still a part

I’ve been thinking about time and how it moves within this strange period of humanity we’re in. I have sharp memories of time moving differently throughout my life—I think we all do. Usually, life has a normal cadence to it. We perform our daily rituals and we adjust to the 40 hour work week with a weekend leftover like a blank slate for us to fill. Right now, I feel time pass in a novel way with the overarching daily panic and deeply limited days coalescing.

In college, a friend came to visit me who I have an extremely complicated history with to say the least. It was a trip that had the potential to hep us reset and learn each other anew in a different setting. Simply put, the trip hadn’t gone as planned and I found myself driving her to the airport with the trip coming to an end. As I drove, I felt time in a way I hadn’t before. I could speed up her departure by driving faster. I could delay it just the same. Time felt within my grasp and I became deeply aware of how my actions impacted it. I drove exactly the speed limit incapable of deciding what to do.

Time seems to be acting on me these days—slowing down and speeding up without warning. I instituted a rule this weekend to not allow any screen time (beyond zooming with loves ones, streaming fitness classes, or responding to texts) until 5pm each day to help ground me. Thus far, it’s working and I will likely adopt this going forward.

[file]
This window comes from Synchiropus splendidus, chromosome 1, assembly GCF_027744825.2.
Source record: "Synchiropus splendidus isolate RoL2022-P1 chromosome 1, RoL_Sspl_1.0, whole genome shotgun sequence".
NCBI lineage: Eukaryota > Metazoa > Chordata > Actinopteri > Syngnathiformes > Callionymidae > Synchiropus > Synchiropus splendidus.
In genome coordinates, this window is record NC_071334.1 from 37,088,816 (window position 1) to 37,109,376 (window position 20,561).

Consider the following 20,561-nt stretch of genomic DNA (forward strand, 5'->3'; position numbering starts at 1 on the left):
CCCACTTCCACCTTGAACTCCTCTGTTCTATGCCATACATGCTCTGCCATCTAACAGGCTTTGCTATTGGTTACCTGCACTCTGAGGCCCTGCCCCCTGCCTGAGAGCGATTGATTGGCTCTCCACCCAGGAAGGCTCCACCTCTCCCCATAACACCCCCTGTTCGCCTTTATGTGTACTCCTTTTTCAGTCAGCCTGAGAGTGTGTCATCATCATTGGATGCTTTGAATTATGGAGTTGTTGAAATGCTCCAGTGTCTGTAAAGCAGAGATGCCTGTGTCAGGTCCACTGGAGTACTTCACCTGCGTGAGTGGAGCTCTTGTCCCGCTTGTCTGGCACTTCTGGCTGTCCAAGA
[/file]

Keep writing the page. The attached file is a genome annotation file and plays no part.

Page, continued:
I fear rushing through these days just as I do stewing in them. I’ve experienced both but not willingly. I realize it only after the day has come and gone. These days, albeit limited and strange, are still a part of my precious human life and I intend to find ways to cherish them. To start, I must wake up to time passing! I must change my worldly adventures to adventures in food, my mind, my conversations. I must nomad around my neighborhood. I must lifechat over zoom and think of internet failures as if it were the wind blowing away my loved one’s words offering me a chance to ask, “I missed those lovely words. Can you repeat them for me?” I’ll listen as I always have.

Leave a Reply

Fill in your details below or click an icon to log in:

WordPress.com Logo

You are commenting using your WordPress.com account. Log Out /  Change )

Google photo

You are commenting using your Google account. Log Out /  Change )

Twitter picture

You are commenting using your Twitter account. Log Out /  Change )

Facebook photo

You are commenting using your Facebook account. Log Out /  Change )

Connecting to %s

This site uses Akismet to reduce spam. Learn how your comment data is processed.